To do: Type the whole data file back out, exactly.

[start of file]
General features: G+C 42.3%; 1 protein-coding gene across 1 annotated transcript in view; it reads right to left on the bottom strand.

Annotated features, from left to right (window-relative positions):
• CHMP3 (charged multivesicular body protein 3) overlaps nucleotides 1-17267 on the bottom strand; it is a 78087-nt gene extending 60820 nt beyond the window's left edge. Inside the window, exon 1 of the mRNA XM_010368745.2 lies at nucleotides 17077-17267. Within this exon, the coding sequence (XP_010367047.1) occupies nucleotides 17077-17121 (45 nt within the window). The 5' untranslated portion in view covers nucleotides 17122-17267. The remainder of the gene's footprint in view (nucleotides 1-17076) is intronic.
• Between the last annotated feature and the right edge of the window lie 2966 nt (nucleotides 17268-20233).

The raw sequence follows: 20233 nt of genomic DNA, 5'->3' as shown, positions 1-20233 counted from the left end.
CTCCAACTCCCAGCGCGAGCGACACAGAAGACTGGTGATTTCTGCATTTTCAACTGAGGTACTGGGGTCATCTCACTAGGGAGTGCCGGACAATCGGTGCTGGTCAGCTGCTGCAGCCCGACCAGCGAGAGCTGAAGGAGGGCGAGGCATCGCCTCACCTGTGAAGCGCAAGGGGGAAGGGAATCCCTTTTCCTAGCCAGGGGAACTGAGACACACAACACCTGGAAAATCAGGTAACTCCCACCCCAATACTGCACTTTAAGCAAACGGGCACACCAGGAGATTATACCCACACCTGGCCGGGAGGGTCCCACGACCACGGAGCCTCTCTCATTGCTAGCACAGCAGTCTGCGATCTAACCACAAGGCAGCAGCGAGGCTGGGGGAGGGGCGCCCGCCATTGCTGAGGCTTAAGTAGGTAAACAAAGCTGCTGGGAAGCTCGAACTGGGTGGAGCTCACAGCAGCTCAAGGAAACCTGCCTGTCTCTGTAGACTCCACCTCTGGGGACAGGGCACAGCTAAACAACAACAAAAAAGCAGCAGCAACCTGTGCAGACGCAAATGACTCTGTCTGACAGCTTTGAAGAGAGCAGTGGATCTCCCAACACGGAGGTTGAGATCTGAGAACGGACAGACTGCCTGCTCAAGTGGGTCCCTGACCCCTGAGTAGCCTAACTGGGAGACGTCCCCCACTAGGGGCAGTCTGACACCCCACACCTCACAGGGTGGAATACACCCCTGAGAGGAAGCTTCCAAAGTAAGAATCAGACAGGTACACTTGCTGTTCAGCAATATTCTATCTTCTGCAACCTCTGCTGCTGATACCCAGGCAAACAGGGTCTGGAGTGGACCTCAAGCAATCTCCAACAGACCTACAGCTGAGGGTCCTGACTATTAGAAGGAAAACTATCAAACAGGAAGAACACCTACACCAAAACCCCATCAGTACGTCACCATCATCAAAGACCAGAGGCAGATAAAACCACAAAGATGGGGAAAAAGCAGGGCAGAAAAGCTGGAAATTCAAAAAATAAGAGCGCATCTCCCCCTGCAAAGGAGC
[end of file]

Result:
General features: G+C 42.3%; 1 protein-coding gene across 1 annotated transcript in view; it reads right to left on the bottom strand.

Annotated features, from left to right (window-relative positions):
• CHMP3 (charged multivesicular body protein 3) overlaps nucleotides 1-17267 on the bottom strand; it is a 78087-nt gene extending 60820 nt beyond the window's left edge. Inside the window, exon 1 of the mRNA XM_010368745.2 lies at nucleotides 17077-17267. Within this exon, the coding sequence (XP_010367047.1) occupies nucleotides 17077-17121 (45 nt within the window). The 5' untranslated portion in view covers nucleotides 17122-17267. The remainder of the gene's footprint in view (nucleotides 1-17076) is intronic.
• Between the last annotated feature and the right edge of the window lie 2966 nt (nucleotides 17268-20233).

The raw sequence follows: 20233 nt of genomic DNA, 5'->3' as shown, positions 1-20233 counted from the left end.
CTCCAACTCCCAGCGCGAGCGACACAGAAGACTGGTGATTTCTGCATTTTCAACTGAGGTACTGGGGTCATCTCACTAGGGAGTGCCGGACAATCGGTGCTGGTCAGCTGCTGCAGCCCGACCAGCGAGAGCTGAAGGAGGGCGAGGCATCGCCTCACCTGTGAAGCGCAAGGGGGAAGGGAATCCCTTTTCCTAGCCAGGGGAACTGAGACACACAACACCTGGAAAATCAGGTAACTCCCACCCCAATACTGCACTTTAAGCAAACGGGCACACCAGGAGATTATACCCACACCTGGCCGGGAGGGTCCCACGACCACGGAGCCTCTCTCATTGCTAGCACAGCAGTCTGCGATCTAACCACAAGGCAGCAGCGAGGCTGGGGGAGGGGCGCCCGCCATTGCTGAGGCTTAAGTAGGTAAACAAAGCTGCTGGGAAGCTCGAACTGGGTGGAGCTCACAGCAGCTCAAGGAAACCTGCCTGTCTCTGTAGACTCCACCTCTGGGGACAGGGCACAGCTAAACAACAACAAAAAAGCAGCAGCAACCTGTGCAGACGCAAATGACTCTGTCTGACAGCTTTGAAGAGAGCAGTGGATCTCCCAACACGGAGGTTGAGATCTGAGAACGGACAGACTGCCTGCTCAAGTGGGTCCCTGACCCCTGAGTAGCCTAACTGGGAGACGTCCCCCACTAGGGGCAGTCTGACACCCCACACCTCACAGGGTGGAATACACCCCTGAGAGGAAGCTTCCAAAGTAAGAATCAGACAGGTACACTTGCTGTTCAGCAATATTCTATCTTCTGCAACCTCTGCTGCTGATACCCAGGCAAACAGGGTCTGGAGTGGACCTCAAGCAATCTCCAACAGACCTACAGCTGAGGGTCCTGACTATTAGAAGGAAAACTATCAAACAGGAAGAACACCTACACCAAAACCCCATCAGTACGTCACCATCATCAAAGACCAGAGGCAGATAAAACCACAAAGATGGGGAAAAAGCAGGGCAGAAAAGCTGGAAATTCAAAAAATAAGAGCGCATCTCCCCCTGCAAAGGAGC